Prior to the Union budget presentation, Reddy had proposed Rs 80,000 duty on diesel cars in line with the recommendations of the Kirit Parikh committee. "The new proposal is based on fresh calculations, assuming a life span of 10 years and a mileage of 12 km for big diesel cars and 18 km for small ones," said an official who did not want to be named.

With petrol prices going up six times over the past year, the price differential between the two fuels have increased to a little over Rs 30 per litre. This has made an increasing numbers of consumers opt for diesel cars, despite an initial premium of Rs 80,000 payable on these. Sales of diesel vehicles increased by 35 per cent to account for 47 per cent of overall volumes in the passenger vehicle industry during the last financial year. Petrol car sales declined 15 per cent during the period. “Sales are already under pressure due to high interest rates and fuel prices. Consumer sentiment is low. If additional taxes are levied, whatever numbers are coming in will be affected, too,” said an industry official.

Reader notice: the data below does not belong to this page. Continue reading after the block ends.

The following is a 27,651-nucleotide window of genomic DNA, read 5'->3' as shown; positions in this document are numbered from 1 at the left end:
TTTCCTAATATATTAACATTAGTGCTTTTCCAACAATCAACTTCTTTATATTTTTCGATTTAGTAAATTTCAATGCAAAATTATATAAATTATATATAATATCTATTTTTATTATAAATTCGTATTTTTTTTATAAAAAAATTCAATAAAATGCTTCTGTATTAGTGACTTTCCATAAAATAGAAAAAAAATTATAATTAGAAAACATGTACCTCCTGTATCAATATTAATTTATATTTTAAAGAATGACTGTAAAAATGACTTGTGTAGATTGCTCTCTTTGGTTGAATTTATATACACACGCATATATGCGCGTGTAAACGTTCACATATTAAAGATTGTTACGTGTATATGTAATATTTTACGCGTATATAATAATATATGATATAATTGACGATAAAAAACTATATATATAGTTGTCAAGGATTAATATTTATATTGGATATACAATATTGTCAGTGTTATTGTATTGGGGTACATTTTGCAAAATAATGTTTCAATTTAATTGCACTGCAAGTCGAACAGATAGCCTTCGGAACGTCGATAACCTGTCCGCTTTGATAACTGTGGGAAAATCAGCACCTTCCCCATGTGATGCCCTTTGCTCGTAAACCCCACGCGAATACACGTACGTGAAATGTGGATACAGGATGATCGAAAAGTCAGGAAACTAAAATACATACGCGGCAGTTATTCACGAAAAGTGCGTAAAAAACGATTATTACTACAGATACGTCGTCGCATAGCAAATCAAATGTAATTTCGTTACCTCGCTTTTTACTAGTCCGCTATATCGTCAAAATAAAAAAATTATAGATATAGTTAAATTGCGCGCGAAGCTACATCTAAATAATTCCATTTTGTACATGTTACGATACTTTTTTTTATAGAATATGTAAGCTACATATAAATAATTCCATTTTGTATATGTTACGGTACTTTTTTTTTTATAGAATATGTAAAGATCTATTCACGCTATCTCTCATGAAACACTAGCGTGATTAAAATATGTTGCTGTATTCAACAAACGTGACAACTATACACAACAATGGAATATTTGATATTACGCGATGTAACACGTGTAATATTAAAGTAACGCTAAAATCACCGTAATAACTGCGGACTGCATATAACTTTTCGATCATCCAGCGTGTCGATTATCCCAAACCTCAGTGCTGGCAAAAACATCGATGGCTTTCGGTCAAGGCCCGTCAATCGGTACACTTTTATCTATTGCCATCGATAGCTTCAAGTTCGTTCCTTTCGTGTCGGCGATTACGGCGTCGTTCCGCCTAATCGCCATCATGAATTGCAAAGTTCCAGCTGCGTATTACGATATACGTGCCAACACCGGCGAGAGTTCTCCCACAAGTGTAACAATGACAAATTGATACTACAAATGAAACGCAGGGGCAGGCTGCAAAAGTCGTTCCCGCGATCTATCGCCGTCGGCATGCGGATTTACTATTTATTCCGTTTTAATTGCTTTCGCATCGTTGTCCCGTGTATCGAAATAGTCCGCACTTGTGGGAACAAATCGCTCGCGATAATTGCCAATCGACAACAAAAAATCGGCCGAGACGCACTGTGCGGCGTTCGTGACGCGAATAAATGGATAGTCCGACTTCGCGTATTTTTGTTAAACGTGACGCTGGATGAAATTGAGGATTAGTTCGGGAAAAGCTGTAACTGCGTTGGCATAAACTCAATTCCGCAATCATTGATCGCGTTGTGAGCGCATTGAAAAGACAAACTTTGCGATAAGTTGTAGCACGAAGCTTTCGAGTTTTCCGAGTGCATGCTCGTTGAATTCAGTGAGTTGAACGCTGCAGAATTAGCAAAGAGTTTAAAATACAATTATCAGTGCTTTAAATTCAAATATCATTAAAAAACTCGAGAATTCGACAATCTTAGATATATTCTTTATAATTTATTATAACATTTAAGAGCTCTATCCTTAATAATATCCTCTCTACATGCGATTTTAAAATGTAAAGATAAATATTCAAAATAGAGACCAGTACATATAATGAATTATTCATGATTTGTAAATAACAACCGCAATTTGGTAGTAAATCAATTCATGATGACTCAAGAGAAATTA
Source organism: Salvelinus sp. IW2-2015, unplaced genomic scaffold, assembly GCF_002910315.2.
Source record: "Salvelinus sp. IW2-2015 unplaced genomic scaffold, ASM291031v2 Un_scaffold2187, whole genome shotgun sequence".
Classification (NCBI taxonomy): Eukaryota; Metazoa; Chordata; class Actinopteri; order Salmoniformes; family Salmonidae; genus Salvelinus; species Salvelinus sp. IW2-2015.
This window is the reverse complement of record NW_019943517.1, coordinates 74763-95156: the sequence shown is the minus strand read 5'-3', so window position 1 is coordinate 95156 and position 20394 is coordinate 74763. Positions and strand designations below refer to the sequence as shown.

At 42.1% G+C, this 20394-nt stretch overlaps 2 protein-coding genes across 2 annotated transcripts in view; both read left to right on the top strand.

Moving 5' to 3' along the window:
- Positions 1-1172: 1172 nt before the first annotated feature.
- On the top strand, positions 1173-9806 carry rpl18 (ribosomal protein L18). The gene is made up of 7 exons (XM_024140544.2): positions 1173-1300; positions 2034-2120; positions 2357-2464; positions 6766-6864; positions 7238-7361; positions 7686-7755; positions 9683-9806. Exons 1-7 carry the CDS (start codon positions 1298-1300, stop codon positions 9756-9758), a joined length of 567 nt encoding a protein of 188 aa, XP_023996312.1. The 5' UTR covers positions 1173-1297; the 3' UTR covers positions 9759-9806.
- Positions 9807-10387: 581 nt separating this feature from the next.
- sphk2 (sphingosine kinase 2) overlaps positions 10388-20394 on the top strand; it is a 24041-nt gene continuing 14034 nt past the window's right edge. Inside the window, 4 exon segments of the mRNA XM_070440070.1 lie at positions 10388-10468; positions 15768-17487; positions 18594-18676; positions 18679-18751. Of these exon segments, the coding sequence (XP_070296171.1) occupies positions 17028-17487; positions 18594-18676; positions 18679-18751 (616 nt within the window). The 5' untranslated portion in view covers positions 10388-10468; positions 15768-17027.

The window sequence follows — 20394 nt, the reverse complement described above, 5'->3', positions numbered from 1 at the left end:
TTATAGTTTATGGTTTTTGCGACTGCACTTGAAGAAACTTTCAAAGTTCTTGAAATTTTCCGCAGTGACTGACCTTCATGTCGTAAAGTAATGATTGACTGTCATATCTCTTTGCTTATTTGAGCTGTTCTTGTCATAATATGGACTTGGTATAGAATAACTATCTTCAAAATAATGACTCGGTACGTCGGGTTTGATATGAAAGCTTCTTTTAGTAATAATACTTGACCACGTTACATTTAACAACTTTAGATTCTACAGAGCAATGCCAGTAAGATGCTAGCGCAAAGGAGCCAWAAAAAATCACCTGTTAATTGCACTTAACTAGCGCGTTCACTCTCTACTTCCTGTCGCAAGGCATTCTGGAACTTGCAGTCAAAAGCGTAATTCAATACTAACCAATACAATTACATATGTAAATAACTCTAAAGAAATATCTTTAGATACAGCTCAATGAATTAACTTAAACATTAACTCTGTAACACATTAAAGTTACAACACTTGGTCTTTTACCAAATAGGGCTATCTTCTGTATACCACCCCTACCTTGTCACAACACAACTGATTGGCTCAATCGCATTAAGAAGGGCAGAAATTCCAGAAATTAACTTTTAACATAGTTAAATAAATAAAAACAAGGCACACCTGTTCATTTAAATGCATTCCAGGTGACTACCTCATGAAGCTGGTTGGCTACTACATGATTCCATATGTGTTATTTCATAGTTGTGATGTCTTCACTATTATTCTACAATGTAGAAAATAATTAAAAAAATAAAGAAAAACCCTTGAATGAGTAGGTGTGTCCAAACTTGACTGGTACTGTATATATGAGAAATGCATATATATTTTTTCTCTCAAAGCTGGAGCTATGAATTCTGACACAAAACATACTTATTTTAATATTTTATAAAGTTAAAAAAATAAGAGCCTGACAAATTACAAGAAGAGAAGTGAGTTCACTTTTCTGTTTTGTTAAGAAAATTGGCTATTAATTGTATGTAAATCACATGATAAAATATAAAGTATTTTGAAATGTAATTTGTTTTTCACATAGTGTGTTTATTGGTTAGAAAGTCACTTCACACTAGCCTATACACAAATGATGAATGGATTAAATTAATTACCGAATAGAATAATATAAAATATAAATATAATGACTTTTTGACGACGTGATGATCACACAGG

The Central Board of Excise and Customs has already asked the industry to provide data on inventory and sales trend over the past few months to better assess the market situation. S K Goel, chairman, CBEC, had earlier said the finance ministry was examining a proposal to raise the excise duty on diesel cars. "The proposal is there and that is being examined by the finance minister. Consultations are being held and an appropriate decision will be taken by the government in due course," Goel had said.